Warren Buffett, the so-called Sage of Omaha and vaunted leader of investment house Berkshire Hathaway, is credited with saying: “In looking for people to hire, you look for three qualities: integrity, intelligence, and energy. And, if they don’t have the first, the other two will kill you.”
That insight may haunt companies across the UK and Europe at the moment following the results of research from the Institute of Business Ethics (IBE) in London, which found that employees find ethics problematic.
The surveys found that in the UK 33% of the employees who were aware of misconduct in the workplace decided to keep it to themselves; 12% said they had felt pressure to compromise ethical standards. In Europe, 16% said they had come under duress to cheat, while 30% said they were aware of misconduct on the job.
However, there is some good news. Fifty-four percent of European employees are willing to speak up about wrongdoing, while in the UK the figure is 67%.
But perhaps the more worrying findings relate to bosses. In Europe 13% of managers say it is fine to “artificially” inflate profits. In the UK the percentage is 15%.
The figures are alarming, especially at a time of high levels of distrust in the corporate world. Annual research by Edelman, a consultancy, found that trust in business fell in the year to 2018 and now stands at 43%. Edelman says the “trust barometer” figures are driven by executive pay, tax avoidance and a “lack of honesty and transparency”.
The IBE worries whether ethics programmes at work focus enough on managers, who should be including integrity in their reward programmes. Disconcertingly, the institute finds that 33% of respondents say their managers reward good results even if they were achieved illegitimately. There are fears that employees have a “lenient attitude” towards “questionable” workplace practices, while the IBE makes a plea that more companies (currently only 39% in Europe) should offer ethics training.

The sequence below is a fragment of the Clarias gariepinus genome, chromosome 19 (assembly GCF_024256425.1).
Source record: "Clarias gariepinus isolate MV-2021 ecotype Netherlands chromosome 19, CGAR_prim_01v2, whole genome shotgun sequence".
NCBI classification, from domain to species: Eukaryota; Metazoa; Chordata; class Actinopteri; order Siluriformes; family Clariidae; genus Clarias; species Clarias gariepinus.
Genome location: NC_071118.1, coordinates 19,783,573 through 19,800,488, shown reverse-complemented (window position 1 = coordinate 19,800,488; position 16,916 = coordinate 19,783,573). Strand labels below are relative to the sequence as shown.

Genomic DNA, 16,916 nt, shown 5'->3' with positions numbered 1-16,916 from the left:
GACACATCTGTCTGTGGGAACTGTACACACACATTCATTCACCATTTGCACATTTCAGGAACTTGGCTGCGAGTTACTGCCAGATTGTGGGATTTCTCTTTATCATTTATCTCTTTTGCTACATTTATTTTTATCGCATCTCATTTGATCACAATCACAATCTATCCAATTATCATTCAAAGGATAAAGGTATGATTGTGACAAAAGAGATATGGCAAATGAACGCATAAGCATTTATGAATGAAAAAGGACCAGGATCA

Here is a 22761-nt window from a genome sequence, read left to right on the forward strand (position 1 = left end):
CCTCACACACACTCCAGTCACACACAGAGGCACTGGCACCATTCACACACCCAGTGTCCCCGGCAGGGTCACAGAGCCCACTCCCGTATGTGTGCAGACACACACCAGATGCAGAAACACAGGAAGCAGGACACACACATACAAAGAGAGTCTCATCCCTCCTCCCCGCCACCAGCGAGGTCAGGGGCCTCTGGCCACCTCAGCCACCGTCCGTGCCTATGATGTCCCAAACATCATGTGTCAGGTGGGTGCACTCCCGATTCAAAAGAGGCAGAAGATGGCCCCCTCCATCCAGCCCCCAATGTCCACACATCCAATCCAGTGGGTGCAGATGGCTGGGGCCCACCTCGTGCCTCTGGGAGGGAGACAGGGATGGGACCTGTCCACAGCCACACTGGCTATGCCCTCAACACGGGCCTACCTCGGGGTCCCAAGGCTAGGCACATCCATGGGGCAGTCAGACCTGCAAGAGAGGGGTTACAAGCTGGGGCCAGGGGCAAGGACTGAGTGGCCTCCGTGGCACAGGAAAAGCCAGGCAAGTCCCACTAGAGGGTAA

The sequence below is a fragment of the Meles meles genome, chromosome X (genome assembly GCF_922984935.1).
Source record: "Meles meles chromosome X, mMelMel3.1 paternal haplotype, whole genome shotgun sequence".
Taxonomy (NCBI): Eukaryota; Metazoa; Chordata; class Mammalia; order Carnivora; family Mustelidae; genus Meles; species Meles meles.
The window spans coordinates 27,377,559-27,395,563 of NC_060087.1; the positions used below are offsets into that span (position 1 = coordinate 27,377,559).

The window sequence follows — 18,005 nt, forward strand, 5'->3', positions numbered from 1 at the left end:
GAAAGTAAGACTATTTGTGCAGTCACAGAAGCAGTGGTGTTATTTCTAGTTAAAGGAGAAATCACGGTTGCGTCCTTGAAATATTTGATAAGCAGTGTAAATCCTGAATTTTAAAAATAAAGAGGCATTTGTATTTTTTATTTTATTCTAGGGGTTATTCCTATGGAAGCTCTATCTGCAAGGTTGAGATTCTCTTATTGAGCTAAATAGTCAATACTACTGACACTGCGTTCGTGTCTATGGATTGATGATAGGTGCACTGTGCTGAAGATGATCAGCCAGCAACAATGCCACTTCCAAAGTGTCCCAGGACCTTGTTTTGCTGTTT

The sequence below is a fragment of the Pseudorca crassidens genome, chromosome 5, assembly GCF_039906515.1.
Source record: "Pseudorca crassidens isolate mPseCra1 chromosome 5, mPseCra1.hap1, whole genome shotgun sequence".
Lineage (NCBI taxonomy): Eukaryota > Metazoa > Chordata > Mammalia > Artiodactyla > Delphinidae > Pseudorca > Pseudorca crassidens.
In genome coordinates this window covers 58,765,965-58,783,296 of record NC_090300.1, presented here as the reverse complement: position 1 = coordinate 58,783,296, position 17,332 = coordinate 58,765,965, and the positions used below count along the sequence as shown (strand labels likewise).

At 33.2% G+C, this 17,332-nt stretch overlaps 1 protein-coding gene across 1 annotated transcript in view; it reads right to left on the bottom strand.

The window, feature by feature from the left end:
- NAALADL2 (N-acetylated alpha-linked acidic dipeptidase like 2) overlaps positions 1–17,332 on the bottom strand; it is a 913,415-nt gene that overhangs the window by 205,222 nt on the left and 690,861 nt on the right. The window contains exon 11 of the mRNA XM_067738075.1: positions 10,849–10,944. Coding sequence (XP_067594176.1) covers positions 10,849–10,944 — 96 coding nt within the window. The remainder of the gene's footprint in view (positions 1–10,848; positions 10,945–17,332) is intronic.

Interestingly, the study finds that millennials (those aged 18-34) are more likely to spot ethical risks, discuss issues of right and wrong at work, and are more knowledgeable of how ethics programmes work. Young people, it seems, are more in tune with the idea that companies cannot place profit before all else.
The figures may come as a disappointment to many. Ever since the financial crash in 2008 business ethics and behaviour have been in the spotlight. Indeed, attendees at any corporate governance conference today will encounter much soul-searching about how companies can regain public trust. Events like the emissions scandal at Volkswagen, or the tax contributions (or lack of) by technology giants, continue to provoke public suspicion of corporate behaviour.
So concerned have some companies become about the public perception of their ethics, and the potential for reputational risk that comes with it, they’ve begun to appoint “chief integrity officers”. Some, like VW, have made them board-level positions. A Financial Times writer recently found more than 400 “integrity officer” vacancies when searching a well-known recruitment site. The Economist noted earlier this year that MBA courses increasingly include significant modules on ethics to ensure their students emerge able to make money and do the right thing.
According to Guendalina Donde, a senior researcher with the IBE, the critical finding is that companies with a “comprehensive” ethics programme for employees score better on indicators of ethical culture than organisations without.
“An environment with a formal ethics programmes pays off,” she says.
However, Donde adds that formal ethics programmes are not enough on their own. What is also necessary is a “supportive environment”–tone from the top, engagement with stakeholders, and an ability to address misconduct in practice. When those factors are in place, employees overwhelmingly see “honesty” in the workplace, compared with when those elements are missing.
The problem is that some company leaders view ethics programmes as discretionary rather than an essential part of their employee engagement. Not the best way of going about business, adds Donde. The Sage of Omaha might just agree.